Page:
Changes urged in climate body

07/20/2010 - MANILA, Philippines - A group advocating climate change preparedness has urged President Aquino to undertake “immediate and full-scale changes” in the Climate Change Commission amid the possible diversion of a P10.5-billion French loan without its knowledge.

“We call on President Aquino to step in and immediately convene the Climate Change Commission, which he chairs. It’s time for change in the commission,” Institute for Climate and Sustainable Cities (ICSC) director Red Constantino said.

“This is yet one more indication of the chaos plaguing the management of climate finance in the Philippines. Governance by ‘adhocracy’ is unacceptable in the face of worsening climate impacts,” he said.

Earlier, commission vice chair former senator Heherson Alverez said he was unaware that a 150-million euro loan (roughly P10.5 billion) had been signed between the Philippines and the Agence Francaise de Developpment last February. The French embassy recently announced the loan was fully disbursed by May, or in three months in an election season. The Arroyo administration appointed Alvarez to the commission in late 2009.

Asked to explain the fast disbursement, former finance chief Margarito Teves said the fund had to be used for “budget support” or for plugging the widening deficit. He also stressed the loan agreement did not limit the use of the fund to climate change projects. The French embassy espoused the same view.

Constantino said they are not satisfied with Alvarez’s performance in the commission, which is chaired by the president.

The ICSC also lambasted Finance Undersecretary Rosalia de Leon for justifying the use of the loan for other government projects.

The group said De Leon’s statement was “silly and demonstrates the kind of mess prevailing over the country’s climate change leadership.”

“What we have here seems to be abuse and misuse of climate funds,” the group said.

The ICSC first raised an alarm early this month over what it called “governance chaos reigning over the administration of climate funds that has entered the country from abroad.”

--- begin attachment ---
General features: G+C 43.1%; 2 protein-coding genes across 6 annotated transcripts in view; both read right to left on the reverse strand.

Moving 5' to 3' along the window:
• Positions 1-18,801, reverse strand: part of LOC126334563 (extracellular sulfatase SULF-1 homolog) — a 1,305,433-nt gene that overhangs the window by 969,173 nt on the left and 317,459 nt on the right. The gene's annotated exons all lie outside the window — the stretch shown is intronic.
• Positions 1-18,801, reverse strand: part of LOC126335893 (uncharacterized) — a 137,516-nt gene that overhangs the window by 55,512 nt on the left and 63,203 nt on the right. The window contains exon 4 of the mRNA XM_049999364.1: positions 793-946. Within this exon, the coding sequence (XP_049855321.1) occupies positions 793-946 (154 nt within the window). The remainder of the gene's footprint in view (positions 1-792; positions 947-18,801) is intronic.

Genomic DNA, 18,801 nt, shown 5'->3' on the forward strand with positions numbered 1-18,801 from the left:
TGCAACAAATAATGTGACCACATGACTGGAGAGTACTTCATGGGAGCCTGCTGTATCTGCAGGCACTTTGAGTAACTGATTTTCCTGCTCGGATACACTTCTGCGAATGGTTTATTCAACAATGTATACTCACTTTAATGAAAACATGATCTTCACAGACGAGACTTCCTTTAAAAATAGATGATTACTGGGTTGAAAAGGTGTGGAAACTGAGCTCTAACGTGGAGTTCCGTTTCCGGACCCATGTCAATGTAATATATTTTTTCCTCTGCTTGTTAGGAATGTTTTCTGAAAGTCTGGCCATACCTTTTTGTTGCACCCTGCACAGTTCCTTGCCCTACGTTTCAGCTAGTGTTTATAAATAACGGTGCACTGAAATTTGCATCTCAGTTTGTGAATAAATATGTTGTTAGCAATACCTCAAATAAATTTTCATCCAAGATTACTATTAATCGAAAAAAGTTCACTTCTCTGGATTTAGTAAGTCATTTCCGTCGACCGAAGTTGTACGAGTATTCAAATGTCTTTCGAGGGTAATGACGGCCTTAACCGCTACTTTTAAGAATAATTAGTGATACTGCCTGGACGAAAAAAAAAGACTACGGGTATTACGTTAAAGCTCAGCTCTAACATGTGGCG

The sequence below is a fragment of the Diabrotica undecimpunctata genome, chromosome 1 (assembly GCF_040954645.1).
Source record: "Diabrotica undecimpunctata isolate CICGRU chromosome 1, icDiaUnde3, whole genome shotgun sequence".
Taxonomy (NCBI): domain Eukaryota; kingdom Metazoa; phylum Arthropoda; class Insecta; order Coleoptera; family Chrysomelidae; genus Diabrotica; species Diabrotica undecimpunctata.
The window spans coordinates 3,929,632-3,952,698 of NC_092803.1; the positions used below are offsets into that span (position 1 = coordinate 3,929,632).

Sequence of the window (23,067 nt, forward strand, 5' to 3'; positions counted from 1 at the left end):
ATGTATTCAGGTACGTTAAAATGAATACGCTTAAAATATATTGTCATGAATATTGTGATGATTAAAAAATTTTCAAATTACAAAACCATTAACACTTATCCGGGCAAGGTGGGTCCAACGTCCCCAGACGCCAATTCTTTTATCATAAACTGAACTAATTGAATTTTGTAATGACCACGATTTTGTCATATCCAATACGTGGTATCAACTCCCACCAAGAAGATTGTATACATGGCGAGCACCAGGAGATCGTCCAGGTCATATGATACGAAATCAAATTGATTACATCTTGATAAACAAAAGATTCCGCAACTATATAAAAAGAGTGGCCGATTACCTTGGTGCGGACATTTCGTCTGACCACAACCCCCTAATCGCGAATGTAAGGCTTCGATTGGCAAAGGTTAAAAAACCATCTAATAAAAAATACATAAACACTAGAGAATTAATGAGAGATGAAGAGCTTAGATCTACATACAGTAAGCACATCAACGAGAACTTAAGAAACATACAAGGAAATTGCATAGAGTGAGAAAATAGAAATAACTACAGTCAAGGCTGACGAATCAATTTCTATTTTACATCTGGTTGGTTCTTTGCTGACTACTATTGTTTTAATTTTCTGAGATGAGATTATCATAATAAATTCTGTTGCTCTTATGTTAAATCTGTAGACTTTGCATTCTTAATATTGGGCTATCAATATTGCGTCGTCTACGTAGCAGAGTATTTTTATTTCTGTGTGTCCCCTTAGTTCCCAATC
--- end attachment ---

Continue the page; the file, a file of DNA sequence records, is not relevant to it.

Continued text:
“The utter lack of national plans and priorities has led to climate-related money coming into the country in the form of unjust loans channeled towards the wrong priorities,” it said.

“As a developing country most vulnerable to climate change impacts, the Philippine priority should be activities that help our country adapt and become more resilient to climate change,” Constantino said.

“Our country is not responsible for the climate crisis and we are among the injured parties. This is an issue of reparations, not charity or aid,” he said.

Flawed finance management

The Freedom from Debt Coalition, for its part, said the use of the P10.5-billion loan to plug the deficit showed the government’s dismal handling of finances.

“Clearly, former President Arroyo’s strategy of ‘fiscal compression’ took a sardonic turn: in a period when climate conditions are worsening, her administration prioritized the needs of the lenders and denied vulnerable communities protection,” the FDC said in a statement.

The group said it was hoping President Aquino would realize the flaw in the public finance policy.

“But another issue which must not be overlooked is the fact that the climate fund came from a loan from the AFD even if France and other developed countries agreed in Article 4.3 of the United Nations Framework Convention on Climate Change that they will be provisioning full costs and full incremental costs of adapting and mitigating from climate change –- which means that climate finance transfers should not be in the form of loans,” FDC said.

“While President Aquino addresses the irregularity of using the AFD loan to plug in the deficit, he should also demand explanation from the French government as to why the loan occurred in the first place,” Milo Tanchuling, FDC secretary-general, said.

No basis

Meanwhile, Alvarez called Constantino’s claims baseless.

“It seems he (Constantino) does not know the dynamics and the actions taken by the organization. He doesn’t understand,” Alvarez said.

He noted that before the commission can come up with relevant modules, it has to consult first with more than 1,000 agencies, scholars, scientists and technicians.

“This is a collective effort and much has already been done in the fight for climate change,” Alvarez said.

He said the commission is expected to meet with President Aquino on July 28 to present its plans and achievements.

“The problem with these groups is that they are just creating noise but they don’t know what they are saying. Instead of sowing confusion, they should instead help in this advocacy to address the problem of climate change.” (Philippine Star)

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